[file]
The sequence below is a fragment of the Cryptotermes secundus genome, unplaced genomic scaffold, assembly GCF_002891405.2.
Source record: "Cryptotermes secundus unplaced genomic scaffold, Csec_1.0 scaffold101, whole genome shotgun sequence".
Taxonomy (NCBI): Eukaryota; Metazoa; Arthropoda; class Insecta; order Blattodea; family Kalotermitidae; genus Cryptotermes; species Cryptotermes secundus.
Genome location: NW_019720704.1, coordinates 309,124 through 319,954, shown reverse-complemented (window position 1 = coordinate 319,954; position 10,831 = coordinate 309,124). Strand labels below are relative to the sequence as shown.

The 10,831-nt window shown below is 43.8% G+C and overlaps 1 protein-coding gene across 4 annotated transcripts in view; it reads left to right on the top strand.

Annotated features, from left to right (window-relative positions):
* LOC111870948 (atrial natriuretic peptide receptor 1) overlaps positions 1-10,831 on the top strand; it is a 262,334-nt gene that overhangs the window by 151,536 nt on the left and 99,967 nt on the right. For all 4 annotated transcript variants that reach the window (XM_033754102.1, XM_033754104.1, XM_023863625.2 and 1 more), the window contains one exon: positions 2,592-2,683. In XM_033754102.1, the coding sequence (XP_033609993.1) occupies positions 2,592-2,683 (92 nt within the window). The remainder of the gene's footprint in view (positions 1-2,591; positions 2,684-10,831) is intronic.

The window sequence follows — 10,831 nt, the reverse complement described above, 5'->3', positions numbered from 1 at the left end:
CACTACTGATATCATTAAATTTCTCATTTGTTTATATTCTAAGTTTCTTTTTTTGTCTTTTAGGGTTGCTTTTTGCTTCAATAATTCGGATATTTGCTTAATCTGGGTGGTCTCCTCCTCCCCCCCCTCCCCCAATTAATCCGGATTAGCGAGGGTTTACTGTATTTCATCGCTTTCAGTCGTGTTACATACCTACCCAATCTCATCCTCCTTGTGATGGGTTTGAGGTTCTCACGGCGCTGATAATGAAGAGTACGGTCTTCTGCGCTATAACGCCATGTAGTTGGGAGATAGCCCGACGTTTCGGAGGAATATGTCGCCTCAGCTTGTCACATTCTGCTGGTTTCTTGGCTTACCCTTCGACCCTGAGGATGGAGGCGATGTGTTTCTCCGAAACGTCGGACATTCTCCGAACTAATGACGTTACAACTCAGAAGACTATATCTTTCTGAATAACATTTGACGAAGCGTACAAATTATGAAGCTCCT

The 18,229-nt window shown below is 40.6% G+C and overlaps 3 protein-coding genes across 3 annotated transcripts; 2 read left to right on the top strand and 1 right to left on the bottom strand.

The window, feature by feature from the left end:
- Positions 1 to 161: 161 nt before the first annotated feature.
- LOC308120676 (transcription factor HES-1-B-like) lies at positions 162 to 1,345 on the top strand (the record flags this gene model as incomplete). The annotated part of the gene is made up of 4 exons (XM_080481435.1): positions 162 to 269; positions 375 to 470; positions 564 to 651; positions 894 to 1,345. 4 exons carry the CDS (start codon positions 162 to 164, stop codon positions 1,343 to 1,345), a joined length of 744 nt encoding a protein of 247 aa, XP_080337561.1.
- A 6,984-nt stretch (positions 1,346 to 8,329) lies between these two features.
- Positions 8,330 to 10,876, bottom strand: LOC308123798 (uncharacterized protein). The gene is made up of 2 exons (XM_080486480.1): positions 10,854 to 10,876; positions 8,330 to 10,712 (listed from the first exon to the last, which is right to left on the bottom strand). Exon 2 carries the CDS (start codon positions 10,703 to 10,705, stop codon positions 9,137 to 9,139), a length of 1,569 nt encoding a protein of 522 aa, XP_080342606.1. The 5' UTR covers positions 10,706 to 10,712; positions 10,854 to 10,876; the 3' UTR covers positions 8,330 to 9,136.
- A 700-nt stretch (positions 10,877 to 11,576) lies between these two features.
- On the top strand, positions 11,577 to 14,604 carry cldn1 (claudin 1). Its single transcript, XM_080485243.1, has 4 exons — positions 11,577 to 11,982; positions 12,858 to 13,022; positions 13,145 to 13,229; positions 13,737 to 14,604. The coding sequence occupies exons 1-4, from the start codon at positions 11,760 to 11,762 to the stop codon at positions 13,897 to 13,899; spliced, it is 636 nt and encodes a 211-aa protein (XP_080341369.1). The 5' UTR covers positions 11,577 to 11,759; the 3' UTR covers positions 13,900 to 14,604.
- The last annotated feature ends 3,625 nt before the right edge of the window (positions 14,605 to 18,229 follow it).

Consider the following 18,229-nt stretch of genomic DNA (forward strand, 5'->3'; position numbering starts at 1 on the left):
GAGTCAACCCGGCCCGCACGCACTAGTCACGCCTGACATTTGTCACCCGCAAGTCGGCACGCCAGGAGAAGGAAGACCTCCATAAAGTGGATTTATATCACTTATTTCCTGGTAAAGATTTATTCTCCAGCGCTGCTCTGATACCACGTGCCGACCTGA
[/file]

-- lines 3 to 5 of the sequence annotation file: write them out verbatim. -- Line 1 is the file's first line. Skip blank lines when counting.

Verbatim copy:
Taxonomy (NCBI): Eukaryota; Metazoa; Arthropoda; class Insecta; order Blattodea; family Kalotermitidae; genus Cryptotermes; species Cryptotermes secundus.
Genome location: NW_019720704.1, coordinates 309,124 through 319,954, shown reverse-complemented (window position 1 = coordinate 319,954; position 10,831 = coordinate 309,124). Strand labels below are relative to the sequence as shown.

The 10,831-nt window shown below is 43.8% G+C and overlaps 1 protein-coding gene across 4 annotated transcripts in view; it reads left to right on the top strand.